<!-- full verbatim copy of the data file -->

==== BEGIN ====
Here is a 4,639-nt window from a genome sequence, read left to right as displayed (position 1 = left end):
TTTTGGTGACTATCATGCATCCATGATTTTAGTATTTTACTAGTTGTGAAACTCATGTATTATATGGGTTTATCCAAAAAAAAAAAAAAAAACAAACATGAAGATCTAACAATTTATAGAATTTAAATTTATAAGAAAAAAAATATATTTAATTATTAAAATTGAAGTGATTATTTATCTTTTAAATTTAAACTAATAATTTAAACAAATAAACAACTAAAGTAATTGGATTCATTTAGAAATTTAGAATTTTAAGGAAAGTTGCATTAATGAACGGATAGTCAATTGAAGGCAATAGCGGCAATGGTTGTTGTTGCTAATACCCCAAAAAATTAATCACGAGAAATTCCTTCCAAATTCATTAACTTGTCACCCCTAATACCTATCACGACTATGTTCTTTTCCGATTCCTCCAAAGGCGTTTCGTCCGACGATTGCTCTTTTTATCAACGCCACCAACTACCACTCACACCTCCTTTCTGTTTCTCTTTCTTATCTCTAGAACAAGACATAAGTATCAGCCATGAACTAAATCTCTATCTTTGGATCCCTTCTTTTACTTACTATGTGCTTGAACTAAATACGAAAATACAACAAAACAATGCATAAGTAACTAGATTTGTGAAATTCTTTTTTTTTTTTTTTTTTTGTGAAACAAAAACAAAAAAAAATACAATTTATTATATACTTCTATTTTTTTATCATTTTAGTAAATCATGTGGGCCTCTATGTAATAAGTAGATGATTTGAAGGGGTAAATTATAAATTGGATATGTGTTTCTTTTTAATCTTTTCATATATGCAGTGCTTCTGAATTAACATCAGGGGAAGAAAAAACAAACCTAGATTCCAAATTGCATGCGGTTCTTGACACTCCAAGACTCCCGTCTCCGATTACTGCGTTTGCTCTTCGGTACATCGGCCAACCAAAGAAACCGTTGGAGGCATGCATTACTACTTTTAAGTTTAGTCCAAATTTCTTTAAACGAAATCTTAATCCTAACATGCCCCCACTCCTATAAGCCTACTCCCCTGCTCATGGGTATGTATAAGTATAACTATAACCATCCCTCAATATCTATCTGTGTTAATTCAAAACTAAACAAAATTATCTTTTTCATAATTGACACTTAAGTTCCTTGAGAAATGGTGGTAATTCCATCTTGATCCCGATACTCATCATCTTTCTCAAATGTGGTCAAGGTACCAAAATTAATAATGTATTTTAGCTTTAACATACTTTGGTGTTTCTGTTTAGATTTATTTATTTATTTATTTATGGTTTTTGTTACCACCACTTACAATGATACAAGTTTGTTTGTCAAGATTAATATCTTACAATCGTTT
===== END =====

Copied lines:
Here is a 4,639-nt window from a genome sequence, read left to right as displayed (position 1 = left end):
TTTTGGTGACTATCATGCATCCATGATTTTAGTATTTTACTAGTTGTGAAACTCATGTATTATATGGGTTTATCCAAAAAAAAAAAAAAAAACAAACATGAAGATCTAACAATTTATAGAATTTAAATTTATAAGAAAAAAAATATATTTAATTATTAAAATTGAAGTGATTATTTATCTTTTAAATTTAAACTAATAATTTAAACAAATAAACAACTAAAGTAATTGGATTCATTTAGAAATTTAGAATTTTAAGGAAAGTTGCATTAATGAACGGATAGTCAATTGAAGGCAATAGCGGCAATGGTTGTTGTTGCTAATACCCCAAAAAATTAATCACGAGAAATTCCTTCCAAATTCATTAACTTGTCACCCCTAATACCTATCACGACTATGTTCTTTTCCGATTCCTCCAAAGGCGTTTCGTCCGACGATTGCTCTTTTTATCAACGCCACCAACTACCACTCACACCTCCTTTCTGTTTCTCTTTCTTATCTCTAGAACAAGACATAAGTATCAGCCATGAACTAAATCTCTATCTTTGGATCCCTTCTTTTACTTACTATGTGCTTGAACTAAATACGAAAATACAACAAAACAATGCATAAGTAACTAGATTTGTGAAATTCTTTTTTTTTTTTTTTTTTTGTGAAACAAAAACAAAAAAAAATACAATTTATTATATACTTCTATTTTTTTATCATTTTAGTAAATCATGTGGGCCTCTATGTAATAAGTAGATGATTTGAAGGGGTAAATTATAAATTGGATATGTGTTTCTTTTTAATCTTTTCATATATGCAGTGCTTCTGAATTAACATCAGGGGAAGAAAAAACAAACCTAGATTCCAAATTGCATGCGGTTCTTGACACTCCAAGACTCCCGTCTCCGATTACTGCGTTTGCTCTTCGGTACATCGGCCAACCAAAGAAACCGTTGGAGGCATGCATTACTACTTTTAAGTTTAGTCCAAATTTCTTTAAACGAAATCTTAATCCTAACATGCCCCCACTCCTATAAGCCTACTCCCCTGCTCATGGGTATGTATAAGTATAACTATAACCATCCCTCAATATCTATCTGTGTTAATTCAAAACTAAACAAAATTATCTTTTTCATAATTGACACTTAAGTTCCTTGAGAAATGGTGGTAATTCCATCTTGATCCCGATACTCATCATCTTTCTCAAATGTGGTCAAGGTACCAAAATTAATAATGTATTTTAGCTTTAACATACTTTGGTGTTTCTGTTTAGATTTATTTATTTATTTATTTATGGTTTTTGTTACCACCACTTACAATGATACAAGTTTGTTTGTCAAGATTAATATCTTACAATCGTTT